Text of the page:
POSTED: 01:30 a.m. HST, Mar 20, 2011
LAST UPDATED: 07:55 a.m. HST, Mar 20, 2011
With about 5 minutes left in last night’s game, I started to really think about how much I’d miss watching Bill Amis play basketball.
Sure, Hawaii was up by seven, and then by nine when the senior forward scored with 4:11 left. I wasn’t thinking that would be the final basket of his UH career, and the next 4:11 would be his last minutes as a college hoopster.
The thought was more that the Rainbows would win, but this would be pau hana for Amis in front of the home crowd either way. Next stop on the CIT schedule-as-you-go was to be at Santa Clara.
It wasn’t supposed to end with a home loss. But, in the end, the Rainbows were betrayed by some miscues and the will of the USF Dons. Errors of youth, errors of fatigue.
The turning point: USF’s Michael Williams took over, scoring five points in the space of 16 seconds, partly thanks to a foul to the head by Zane Johnson. Another big foul against Trevor Wiseman behind the 3-point line gave Rashard Green three free throws, and he made them all with little more than a minute left.
Tired players make mistakes, tired players commit fouls and miss free throws. They also have a little bit less explosiveness. Coach Gib Arnold said he probably should’ve rested the starters a little bit more.
Meanwhile, the Rainbows point guard and crowd favorite, Miah Ostrowski, missed free throws and turned the ball over. Ostrowski’s story wasn’t supposed to end this way either — but at least it goes on, with football practice next week and another half a basketball season next year.
And the rest of the young Hawaii team will learn from this. They’ll have a long time to think about it, to work on closing out wins.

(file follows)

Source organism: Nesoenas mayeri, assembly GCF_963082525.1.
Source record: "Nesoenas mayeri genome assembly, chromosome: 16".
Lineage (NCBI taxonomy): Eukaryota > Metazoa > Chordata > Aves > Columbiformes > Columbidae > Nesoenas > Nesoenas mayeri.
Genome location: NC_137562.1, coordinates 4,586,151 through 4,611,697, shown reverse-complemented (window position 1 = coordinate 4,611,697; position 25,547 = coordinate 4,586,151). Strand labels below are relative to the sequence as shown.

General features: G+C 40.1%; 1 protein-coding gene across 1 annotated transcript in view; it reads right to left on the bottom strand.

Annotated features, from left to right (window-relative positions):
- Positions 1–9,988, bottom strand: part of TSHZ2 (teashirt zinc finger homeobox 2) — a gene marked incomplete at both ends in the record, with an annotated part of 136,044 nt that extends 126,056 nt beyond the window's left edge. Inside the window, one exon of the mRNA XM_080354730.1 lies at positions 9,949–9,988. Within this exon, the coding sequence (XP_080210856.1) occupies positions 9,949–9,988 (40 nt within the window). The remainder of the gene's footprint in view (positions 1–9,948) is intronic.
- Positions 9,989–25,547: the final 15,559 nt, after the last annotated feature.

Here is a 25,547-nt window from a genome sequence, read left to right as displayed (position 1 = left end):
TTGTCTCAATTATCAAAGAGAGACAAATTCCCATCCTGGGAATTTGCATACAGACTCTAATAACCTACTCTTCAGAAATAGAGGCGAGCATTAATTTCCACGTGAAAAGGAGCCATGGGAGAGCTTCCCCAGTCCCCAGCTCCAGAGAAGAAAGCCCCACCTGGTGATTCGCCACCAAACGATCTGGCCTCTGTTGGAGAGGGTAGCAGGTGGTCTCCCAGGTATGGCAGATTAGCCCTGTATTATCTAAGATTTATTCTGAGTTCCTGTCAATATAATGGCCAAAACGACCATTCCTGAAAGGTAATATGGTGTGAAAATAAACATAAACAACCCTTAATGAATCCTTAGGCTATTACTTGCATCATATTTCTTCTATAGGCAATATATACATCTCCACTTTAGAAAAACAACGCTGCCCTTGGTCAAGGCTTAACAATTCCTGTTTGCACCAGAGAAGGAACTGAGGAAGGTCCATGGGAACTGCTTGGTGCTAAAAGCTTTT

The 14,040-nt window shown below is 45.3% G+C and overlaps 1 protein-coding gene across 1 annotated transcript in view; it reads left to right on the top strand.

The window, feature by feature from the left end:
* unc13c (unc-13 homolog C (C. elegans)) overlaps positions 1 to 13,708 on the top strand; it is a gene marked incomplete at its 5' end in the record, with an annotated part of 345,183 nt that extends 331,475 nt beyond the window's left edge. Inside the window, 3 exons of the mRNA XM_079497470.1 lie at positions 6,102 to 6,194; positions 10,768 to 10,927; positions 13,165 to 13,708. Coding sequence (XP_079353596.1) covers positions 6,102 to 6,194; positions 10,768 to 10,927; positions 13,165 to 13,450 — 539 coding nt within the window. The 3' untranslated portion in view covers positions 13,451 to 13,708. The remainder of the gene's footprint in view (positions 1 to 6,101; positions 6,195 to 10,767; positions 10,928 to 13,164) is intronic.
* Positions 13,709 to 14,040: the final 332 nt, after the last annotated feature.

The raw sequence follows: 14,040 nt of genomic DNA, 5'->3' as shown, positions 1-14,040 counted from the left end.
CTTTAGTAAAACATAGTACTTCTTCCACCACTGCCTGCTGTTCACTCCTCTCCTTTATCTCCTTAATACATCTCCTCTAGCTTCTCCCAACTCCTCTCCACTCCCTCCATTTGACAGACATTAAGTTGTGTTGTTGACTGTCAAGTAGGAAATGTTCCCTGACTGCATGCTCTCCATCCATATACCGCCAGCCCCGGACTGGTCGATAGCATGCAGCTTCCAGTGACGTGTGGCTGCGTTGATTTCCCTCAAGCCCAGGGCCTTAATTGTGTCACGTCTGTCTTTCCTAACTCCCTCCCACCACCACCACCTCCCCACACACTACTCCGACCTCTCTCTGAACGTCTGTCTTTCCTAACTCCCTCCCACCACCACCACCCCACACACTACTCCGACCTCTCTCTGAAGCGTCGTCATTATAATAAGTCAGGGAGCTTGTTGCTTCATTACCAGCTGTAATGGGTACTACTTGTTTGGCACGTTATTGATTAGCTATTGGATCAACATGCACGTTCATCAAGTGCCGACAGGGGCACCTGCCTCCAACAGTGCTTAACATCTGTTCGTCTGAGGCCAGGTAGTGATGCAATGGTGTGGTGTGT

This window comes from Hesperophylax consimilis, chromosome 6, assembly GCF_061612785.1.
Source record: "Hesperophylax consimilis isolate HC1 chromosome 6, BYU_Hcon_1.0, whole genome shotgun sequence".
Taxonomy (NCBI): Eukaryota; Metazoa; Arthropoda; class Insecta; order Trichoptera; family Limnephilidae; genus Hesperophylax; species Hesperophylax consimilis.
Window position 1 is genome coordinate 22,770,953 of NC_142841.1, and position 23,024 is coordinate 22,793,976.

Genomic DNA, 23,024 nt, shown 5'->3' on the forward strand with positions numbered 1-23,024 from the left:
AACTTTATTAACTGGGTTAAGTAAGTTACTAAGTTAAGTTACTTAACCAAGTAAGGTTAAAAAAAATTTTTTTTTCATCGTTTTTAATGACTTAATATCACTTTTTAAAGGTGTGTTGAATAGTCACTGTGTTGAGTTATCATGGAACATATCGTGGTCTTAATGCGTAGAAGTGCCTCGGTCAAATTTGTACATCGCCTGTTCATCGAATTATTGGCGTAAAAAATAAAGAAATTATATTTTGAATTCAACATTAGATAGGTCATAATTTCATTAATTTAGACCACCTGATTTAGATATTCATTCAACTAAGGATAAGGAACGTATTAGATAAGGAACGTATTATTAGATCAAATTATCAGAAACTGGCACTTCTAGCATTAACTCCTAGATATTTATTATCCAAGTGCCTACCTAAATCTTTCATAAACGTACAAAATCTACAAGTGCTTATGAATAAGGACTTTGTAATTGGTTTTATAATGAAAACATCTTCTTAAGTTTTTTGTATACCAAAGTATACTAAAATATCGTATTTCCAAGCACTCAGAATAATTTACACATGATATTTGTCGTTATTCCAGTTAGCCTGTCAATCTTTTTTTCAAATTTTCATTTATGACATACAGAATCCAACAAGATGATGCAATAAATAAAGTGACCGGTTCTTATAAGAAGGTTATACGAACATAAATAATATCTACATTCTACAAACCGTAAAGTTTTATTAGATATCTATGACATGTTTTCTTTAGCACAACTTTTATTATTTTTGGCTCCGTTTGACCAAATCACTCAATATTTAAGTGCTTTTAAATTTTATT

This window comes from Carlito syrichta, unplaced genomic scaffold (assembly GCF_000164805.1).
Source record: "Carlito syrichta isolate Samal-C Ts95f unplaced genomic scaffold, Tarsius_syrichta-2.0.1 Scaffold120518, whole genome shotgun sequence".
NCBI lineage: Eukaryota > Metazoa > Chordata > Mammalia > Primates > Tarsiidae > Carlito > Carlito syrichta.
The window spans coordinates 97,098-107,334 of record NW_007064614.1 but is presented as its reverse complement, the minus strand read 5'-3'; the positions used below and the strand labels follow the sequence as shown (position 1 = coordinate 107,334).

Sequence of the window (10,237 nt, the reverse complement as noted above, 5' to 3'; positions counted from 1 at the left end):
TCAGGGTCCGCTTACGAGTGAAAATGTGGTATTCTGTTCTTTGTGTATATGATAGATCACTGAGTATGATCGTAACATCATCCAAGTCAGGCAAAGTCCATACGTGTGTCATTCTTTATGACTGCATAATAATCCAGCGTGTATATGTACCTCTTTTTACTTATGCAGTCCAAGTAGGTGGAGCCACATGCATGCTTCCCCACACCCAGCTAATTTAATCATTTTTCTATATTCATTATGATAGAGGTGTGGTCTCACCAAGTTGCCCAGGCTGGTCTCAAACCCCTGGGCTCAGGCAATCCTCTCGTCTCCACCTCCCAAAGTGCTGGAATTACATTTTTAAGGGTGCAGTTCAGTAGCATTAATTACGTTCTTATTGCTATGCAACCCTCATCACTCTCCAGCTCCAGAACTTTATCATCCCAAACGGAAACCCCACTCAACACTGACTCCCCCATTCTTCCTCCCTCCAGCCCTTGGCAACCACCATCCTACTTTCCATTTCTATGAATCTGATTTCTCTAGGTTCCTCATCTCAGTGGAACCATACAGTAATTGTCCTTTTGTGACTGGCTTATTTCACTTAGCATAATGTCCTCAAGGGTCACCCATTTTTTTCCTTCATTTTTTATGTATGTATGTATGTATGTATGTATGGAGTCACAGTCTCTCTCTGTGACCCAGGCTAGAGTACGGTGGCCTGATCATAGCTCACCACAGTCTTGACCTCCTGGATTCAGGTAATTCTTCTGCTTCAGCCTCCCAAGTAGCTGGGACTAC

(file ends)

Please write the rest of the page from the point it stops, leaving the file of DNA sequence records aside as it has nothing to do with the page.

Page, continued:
UH controlled the tempo, but USF never got out of striking range. If the CIT is the rinky-dink joke of a tourney some contend it is, the Dons missed the memo, and so did the Rainbows. For the players, they might be wishing they were in the NCAAs while watching it during the day. But that stuff doesn’t matter for the 40 minutes they’re on the court.
The Rainbows can take some solace in that the mistakes they made were not the most onerous and boneheaded committed by college basketball players yesterday. Those occurred in the final seconds of Butler’s win over Pitt.
AMIS FINISHED WITH 12 points and 13 rebounds — a typical night for him. His leadership was as important to this team few expected to win 19 games as the numbers.
“It’s hard to recruit that. It’s hard to recruit mature and leadership,” Arnold said.
At first, Amis turned down our interview requests. Who could blame him after a loss like that. But he reconsidered, and none of us were surprised he did.
He patiently answered several painful to ponder questions about why the Rainbows lost. And, as he is a person who can’t help but be classy, he also can’t help but be humorous without trying. Even after a painful loss.
“In the end they got a Christmas present ... an Easter present ... whatever’s coming up.”
ARNOLD DOESN’T SHY away after a tough loss. And he spoke in depth about the final few minutes.
Was the collapse more about coaching or execution?
“Probably a little bit of both. There were some heavy legs, maybe I should’ve substituted more earlier,” he said. “If you look at the game-changing plays, we didn’t hit free throws at the end, and had an intentional foul. I don’t know how to uncoach that. A couple turnovers. I’ll go back and look at the tape, there’s probably a couple of things I would have done differently.
“Sometimes the ball just bounces the wrong way,” he said. “I like to remember this for the first 38 minutes against a good team that didn’t give up.”
And UH fans can remember the 2010-2011 Rainbows as a team that exceeded expectations and has a bright future. It’s just too bad Bill Amis won’t be out on the court with them.
Reach Star-Advertiser sports columnist Dave Reardon at firstname.lastname@example.org, his “Quick Reads” blog at staradvertiser.com and twitter.com/davereardon.